Advanced Search

Learn About The Holocaust

Special Collections

My Saved Research




Skip to main content

Oral history interview with Yanina Cywinska

Oral History | Digitized | Accession Number: 1999.A.0122.190 | RG Number: RG-50.477.0190

Search this record's additional resources, such as finding aids, documents, or transcripts.

No results match this search term.
Check spelling and try again.

results are loading

0 results found for “keyward

    Oral history interview with Yanina Cywinska


    Interview Summary
    Yanina Cywinska, born on October 28, 1929, describes growing up with her Ukrainian family, including her parents, Wladyslaw and Ludwika, and her older brother, Theodor; traveling a lot as a child; living mostly in and around Warsaw, Poland; attending ballet classes; being raised Catholic; her father’s Jewish friends; being taught by her parents to not look down on Jews or ever make an antisemitic comment; her father, who was a doctor and was asked by the Nazis, once they had invaded Poland, to perform some medical experiments on Jewish twins; his refusal to conduct the experiments and his subsequent imprisonment in jail for a short period; the Warsaw Ghetto, which was constructed in 1939; her father’s realization that he had a moral obligation to help the Jews and his failed attempts to get the local priest to help; her family’s participation in the underground movement; making several trips a day through tunnels and sewer lines into and out of the ghetto; carrying ammunition, jewelry, furs, medicine, and poison for the black market; witnessing executions and other violence; the various tunnels that they used to get in and out of the ghetto; being arrested and sent to a detention center; being taken out in the middle of the night with other people into the forest, where they dug ditches and then were lined up and shot; surviving the massacre because she was behind another woman, and she fell into the pit and pretended to be dead; climbing out of the pit and hiding in a haystack, where a farmer found her; reuniting with her parents at the detention center; her aunt, Stasha, paying the Gestapo to get Yanina and her brother out of the detention center; returning to her aunt’s house; being beaten and abused by her aunt for being a “Jew-lover”; her brother, who ran away; working as a servant for her aunt; ending up homeless and wandering around the streets of Warsaw for a while; staying for a few weeks with a couple she met at the detention center; reuniting with her parents at the detention center; being sent with the other prisoners to Auschwitz in cattle cars; the journey; arriving at Auschwitz; surviving a gas chamber after being revived by another inmate; being given a uniform; the shaving of her hair; being tattooed with a number; working in various places, including a factory, a kitchen, in the labs, and at the crematorium (note that it is generally thought that only men worked in the Sonderkommando doing the jobs that Yanina said she did); her methods for survival; being forced on a death march to Dachau; being liberated by American soldiers; staying in a displaced persons camp for a while, where she was sexually assaulted and impregnated by a soldier; her two abusive marriages after the war; meeting her third husband; the effects of the war on her emotionally; giving up on God; and her long recovery from her traumatic experiences.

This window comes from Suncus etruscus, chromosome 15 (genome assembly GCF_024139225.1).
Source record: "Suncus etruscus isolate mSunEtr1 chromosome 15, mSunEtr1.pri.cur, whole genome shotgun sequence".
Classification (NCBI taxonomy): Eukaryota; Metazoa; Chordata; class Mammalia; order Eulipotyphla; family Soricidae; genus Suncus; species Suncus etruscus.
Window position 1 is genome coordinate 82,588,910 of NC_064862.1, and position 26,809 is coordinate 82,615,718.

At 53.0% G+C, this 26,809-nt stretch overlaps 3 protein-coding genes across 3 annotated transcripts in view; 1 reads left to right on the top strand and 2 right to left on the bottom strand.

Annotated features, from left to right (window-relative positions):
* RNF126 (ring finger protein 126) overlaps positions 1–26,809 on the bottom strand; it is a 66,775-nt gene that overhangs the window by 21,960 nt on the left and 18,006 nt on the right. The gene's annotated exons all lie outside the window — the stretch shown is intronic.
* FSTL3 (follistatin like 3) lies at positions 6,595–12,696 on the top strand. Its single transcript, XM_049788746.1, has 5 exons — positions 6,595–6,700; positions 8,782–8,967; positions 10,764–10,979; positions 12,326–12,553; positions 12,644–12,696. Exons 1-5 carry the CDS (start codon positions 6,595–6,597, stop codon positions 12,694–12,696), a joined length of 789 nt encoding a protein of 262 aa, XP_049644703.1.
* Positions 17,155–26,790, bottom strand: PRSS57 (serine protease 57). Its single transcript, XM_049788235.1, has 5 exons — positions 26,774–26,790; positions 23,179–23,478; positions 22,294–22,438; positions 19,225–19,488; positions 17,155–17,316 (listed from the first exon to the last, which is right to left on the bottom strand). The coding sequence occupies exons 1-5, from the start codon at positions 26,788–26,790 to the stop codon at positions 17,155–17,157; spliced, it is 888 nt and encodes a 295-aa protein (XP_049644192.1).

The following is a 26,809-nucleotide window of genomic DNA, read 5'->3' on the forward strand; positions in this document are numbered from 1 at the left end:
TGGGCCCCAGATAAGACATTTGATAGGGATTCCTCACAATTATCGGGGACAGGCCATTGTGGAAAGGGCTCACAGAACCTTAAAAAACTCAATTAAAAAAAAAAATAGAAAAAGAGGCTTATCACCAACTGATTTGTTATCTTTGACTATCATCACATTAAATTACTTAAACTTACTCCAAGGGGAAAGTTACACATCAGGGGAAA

Yanina Cywinska
    interview:  1993 February 01
    interview:  1993 February 08
    interview:  1993 March 08
    Credit Line
    United States Holocaust Memorial Museum Collection, Gift of Jewish Family and Children's Services of San Francisco, the Peninsula, Marin and Sonoma Counties

    Physical Details

    2 videocassettes (SVHS) : sound, color ; 1/2 in..

    Rights & Restrictions

    Conditions on Access
    There are no known restrictions on access to this material.

    Keywords & Subjects

    Topical Term
    Catholics--Personal narratives. Concentration camp tattoos. Concentration camps--Psychological aspects. Death march survivors. Death marches. Faith (Judaism) Forced labor. Gas chambers. Head shaving--Poland--Oswiecim. Holocaust survivors--United States. Holocaust, Jewish (1939-1945)--Personal narratives. Homeless children--Poland--Warsaw. Jewish ghettos--Poland--Warsaw. Jews--Persecutions--Poland. Massacre survivors. Massacres--Poland. Rape victims. Refugee camps. Shooting (Execution) Smugglers--Poland--Warsaw. Smuggling--Poland--Warsaw. Ukrainians--Poland. Women prisoners of war--Poland. World War, 1939-1945--Children--Poland. World War, 1939-1945--Concentration camps--Liberation. World War, 1939-1945--Deportations from Poland. World War, 1939-1945--Psychological aspects. World War, 1939-1945--Underground movements--Personal narratives. World War, 1939-1945--Underground movements--Poland. Women--Personal narratives.
    Personal Name
    Cywinska, Yanina.

    Administrative Notes

    The Bay Area Holocaust Oral History Project conducted the interview with Yanina Cywinska on February 1, 1993, February 8, 1993, and March 8, 1993. The United States Holocaust Memorial Museum received the tapes of the interview from the Bay Area Holocaust Oral History Project in March 2001.
    Funding Note
    The cataloging of this oral history interview has been supported by a grant from the Conference on Jewish Material Claims Against Germany.
    Record last modified:
    2023-11-16 08:44:14
    This page:

    Additional Resources

    Download & Licensing

    In-Person Research

    Contact Us